New report: the Michigan economy

By • on November 2, 2012

As poor as the national economy was this past decade, Michigan was worse. Basically at or near the bottom on all the metrics covered in our new annual report.

During the national expansion, many referred to Michigan’s economy as a single-state recession. We believe that Michigan’s experience during the 2001–2007 expansion is far better characterized as a single-industry recession. Or more accurately, a single portion of an industry recession. Despite all our efforts for decades to diversify, the domestic auto industry was––and still is––the engine that drives the Michigan economy.

Almost for sure, the low point for Michigan for the foreseeable future will be 2009, the year of the collapse of the domestic auto industry. As the auto industry restarts, we likely will do somewhat better than the nation for a few years, but the old pattern of a prosperous Michigan driven by good times for the Detroit Three are gone. A growing domestic auto industry alone will not return Michigan to high prosperity.

Employment and Wages

In 2010 there were 3.77 million jobs in Michigan, a decline of 706,000––an unprecedented 15.8%––from 2001. Just like the nation, underneath the terrible jobs record of the decade is the continuing divergence between the high and the low education attainment sectors. Michigan employment in the high education attainment was 1.6 million in 2010, a decline of 96,000 jobs (-5.7%) from 2001. In the low education attainment sectors employment was 2.2 million in 2010, a decline of 610,000 jobs (-21.9%) from 2001. The loss of jobs in the knowledge-based industries we believe is due in large part to the decline in employment in the knowledge-based portions of the domestic auto industry. In health care and education––where the national high education attainment job growth was concentrated–– job growth in Michigan was around 40,000, an increase of 5.4% between 2001 and 2010.

The average wage in Michigan followed the same pattern as the nation: high education attainment industries growing and low education attainment industries declining. The average wage for all jobs in Michigan in 2010 was $44,439, a decline of 1.3% from 2001. In the high education attainment sectors the average wage was $55,840, a gain of 2.9%. In the low education attainment sectors the average wage was $36,115, a decline of 8.4% from 2001.

The gap in the average wage between the high and low education attainment sectors grew from $14,882 in 2001 to $19,725. In 2010 the average worker in the high education attainment sectors had wages more than 1.5 times that of the average worker in the low education attainment sectors. Michigan’s low education attainment industries—which include most of factory work—have wages that are now just 4% above the national average. In 2001 they were about 13% percent above.  The high-paying, low-skill jobs which have been the backbone of middle-class Michigan are now gone, almost certainly for good. By comparison in the high education attainment industries, Michigan’s wages are 10 percent below the national average. So in the knowledge-based sectors of the economy—where most of the job growth and good-paying jobs are—Michigan is a low wage state.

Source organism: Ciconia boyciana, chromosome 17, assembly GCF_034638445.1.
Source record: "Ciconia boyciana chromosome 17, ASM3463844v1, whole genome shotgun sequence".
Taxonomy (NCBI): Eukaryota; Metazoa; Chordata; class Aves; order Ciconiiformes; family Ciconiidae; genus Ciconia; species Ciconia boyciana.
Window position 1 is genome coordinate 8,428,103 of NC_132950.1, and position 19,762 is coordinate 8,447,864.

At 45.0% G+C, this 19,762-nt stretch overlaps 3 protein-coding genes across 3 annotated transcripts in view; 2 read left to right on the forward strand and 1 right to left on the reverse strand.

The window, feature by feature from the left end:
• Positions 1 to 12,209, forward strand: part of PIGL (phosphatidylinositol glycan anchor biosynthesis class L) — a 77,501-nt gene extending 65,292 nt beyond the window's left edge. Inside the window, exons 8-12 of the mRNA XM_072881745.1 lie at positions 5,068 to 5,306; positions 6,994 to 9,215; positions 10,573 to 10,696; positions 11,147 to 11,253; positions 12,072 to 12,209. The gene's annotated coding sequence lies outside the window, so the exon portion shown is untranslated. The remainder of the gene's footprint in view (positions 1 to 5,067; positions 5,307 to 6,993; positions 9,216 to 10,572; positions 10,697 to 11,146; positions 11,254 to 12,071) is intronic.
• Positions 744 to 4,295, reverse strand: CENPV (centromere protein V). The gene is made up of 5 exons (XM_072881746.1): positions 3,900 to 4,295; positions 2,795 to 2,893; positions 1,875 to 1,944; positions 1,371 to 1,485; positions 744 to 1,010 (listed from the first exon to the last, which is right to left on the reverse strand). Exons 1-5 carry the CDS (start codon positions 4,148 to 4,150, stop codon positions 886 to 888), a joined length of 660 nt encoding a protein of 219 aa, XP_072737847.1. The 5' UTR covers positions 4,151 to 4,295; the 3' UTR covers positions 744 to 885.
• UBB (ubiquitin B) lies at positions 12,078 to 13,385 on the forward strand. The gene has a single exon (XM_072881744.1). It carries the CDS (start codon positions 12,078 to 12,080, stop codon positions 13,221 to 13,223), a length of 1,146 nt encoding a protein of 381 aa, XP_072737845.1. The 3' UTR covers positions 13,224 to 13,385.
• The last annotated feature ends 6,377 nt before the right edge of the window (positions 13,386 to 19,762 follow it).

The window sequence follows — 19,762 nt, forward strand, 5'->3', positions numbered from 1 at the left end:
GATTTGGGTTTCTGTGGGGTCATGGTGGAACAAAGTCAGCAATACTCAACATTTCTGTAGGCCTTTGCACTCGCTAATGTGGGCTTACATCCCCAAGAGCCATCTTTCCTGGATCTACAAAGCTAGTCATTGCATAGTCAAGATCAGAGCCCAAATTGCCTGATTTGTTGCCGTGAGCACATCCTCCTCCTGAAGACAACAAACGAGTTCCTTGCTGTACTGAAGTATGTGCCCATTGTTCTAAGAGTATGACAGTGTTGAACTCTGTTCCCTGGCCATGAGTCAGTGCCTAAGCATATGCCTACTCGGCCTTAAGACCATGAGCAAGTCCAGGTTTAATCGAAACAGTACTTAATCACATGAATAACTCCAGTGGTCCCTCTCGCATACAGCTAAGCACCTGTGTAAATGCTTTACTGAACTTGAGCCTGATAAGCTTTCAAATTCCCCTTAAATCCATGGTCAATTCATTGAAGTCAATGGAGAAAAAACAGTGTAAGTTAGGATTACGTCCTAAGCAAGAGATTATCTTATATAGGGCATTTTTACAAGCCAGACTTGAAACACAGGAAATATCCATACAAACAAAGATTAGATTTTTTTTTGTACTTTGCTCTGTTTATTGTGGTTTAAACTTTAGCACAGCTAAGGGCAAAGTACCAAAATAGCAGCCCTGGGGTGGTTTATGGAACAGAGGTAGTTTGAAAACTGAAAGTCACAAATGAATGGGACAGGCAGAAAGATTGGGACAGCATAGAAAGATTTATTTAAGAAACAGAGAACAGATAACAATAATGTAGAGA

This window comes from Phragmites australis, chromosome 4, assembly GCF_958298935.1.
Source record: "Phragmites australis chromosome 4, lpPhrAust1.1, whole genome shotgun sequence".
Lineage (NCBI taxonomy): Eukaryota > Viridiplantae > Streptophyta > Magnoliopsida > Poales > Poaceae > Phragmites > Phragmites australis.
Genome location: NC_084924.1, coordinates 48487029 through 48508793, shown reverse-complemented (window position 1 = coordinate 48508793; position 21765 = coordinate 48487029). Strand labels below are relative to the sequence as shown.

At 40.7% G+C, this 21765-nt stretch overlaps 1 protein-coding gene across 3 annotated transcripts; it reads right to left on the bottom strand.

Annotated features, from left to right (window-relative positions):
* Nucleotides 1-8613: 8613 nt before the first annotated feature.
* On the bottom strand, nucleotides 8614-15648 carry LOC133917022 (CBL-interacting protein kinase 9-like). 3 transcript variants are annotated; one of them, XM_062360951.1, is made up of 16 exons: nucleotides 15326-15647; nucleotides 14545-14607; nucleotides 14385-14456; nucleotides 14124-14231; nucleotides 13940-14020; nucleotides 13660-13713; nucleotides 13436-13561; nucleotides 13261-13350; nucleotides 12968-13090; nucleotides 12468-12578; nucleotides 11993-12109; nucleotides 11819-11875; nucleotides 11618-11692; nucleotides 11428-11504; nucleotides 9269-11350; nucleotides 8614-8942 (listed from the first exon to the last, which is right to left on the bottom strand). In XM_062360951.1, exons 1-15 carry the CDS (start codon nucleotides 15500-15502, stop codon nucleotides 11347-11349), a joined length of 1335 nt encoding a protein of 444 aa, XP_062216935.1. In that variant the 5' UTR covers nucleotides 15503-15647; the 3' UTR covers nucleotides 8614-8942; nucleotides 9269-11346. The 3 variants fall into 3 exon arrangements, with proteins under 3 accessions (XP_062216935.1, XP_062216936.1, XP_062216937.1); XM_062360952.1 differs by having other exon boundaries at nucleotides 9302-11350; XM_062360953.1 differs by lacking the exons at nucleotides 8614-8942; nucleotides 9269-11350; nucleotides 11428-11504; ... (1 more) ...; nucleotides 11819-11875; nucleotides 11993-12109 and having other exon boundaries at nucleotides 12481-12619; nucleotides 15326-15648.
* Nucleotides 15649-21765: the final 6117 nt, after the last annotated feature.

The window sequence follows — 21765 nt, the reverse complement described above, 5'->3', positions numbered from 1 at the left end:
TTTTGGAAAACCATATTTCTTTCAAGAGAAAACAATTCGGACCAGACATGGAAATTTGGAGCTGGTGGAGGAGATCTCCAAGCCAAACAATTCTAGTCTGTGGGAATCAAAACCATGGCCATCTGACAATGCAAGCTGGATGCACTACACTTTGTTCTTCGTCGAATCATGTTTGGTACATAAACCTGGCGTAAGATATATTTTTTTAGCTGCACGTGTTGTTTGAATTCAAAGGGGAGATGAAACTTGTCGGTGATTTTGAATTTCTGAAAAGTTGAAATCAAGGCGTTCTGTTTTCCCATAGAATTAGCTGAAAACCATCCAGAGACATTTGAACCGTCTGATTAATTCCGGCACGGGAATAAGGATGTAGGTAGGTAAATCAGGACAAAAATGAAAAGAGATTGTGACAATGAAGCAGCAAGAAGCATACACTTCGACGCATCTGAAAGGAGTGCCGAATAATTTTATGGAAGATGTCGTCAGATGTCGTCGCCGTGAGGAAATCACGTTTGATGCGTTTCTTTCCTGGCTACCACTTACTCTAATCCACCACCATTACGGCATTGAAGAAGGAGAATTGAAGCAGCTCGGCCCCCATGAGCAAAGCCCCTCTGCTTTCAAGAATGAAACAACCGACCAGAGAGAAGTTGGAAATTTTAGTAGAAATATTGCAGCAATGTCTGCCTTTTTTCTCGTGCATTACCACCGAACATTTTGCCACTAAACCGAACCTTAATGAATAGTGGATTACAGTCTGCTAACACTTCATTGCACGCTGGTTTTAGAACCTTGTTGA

Personal Income

Per capita income in Michigan in 2010 was $34,714, a loss of $1,434 (-4.0%) from 2001. But, even more so than for the nation, the underlying sources of state’s personal income is very worrisome, with a huge decline of real private sector employment earnings per capita from 2001 – 2010 masked by the large income gains from government––either government employment earnings or, most importantly, transfer payments.

  • Private sector employment earnings per capita in 2010 was $20,058 a loss of  $4,282 (-17.6 %) from 2001
  • Government employment earnings per capita in 2010 was $4,128 a gain of $392 (10.5 %) from 2001.
  • Personal income per capita from interest, dividends and rent was $5,094, a loss of $808 (-13.7%) from 2001.
  • Transfer payments per capita in 2010 were $8,233, a gain of $2,996 from 2001 (56.3%).

The dramatic growth in transfer payments was accompanied by a sharp increase in the share of the population who were poor or nearly poor.  In 1999, 17.7% of the Michigan population had an income that was less than 1.5 times the poverty level.  By 2010, this value had increased to 26.3%. We have become increasingly poor and more dependent upon transfer income, not a good start to the 21st Century.

How Michigan in 2010 compared to the country

Employment rate: 46th/90.0% of US
Average wage: 18th/95.1% of US
Average wage in high education attainment industries: 20th/90.0% of US
Average wage in low education attainment industries: 12th/104.0% of US
Proportion of wages from high education attainment industries: 29th/90.8% of US
Proportion of adults with a four year degree: 34th/89.7% of US
Households with income 1.5 times the poverty rate or less: 32nd/105.1% of US

Households with income 4 times the poverty rate or more: 29th/91.3% of US
Per capita income: 39th/86.9% of US
Private sector employment earnings per capita: 36th/84.6% of US

Government employment earnings per capita: 46th/77.7% of US
Interest, dividends and rent per capita: 43rd/76.1% of US
Transfer payments per capita: 8th/111.0% of US

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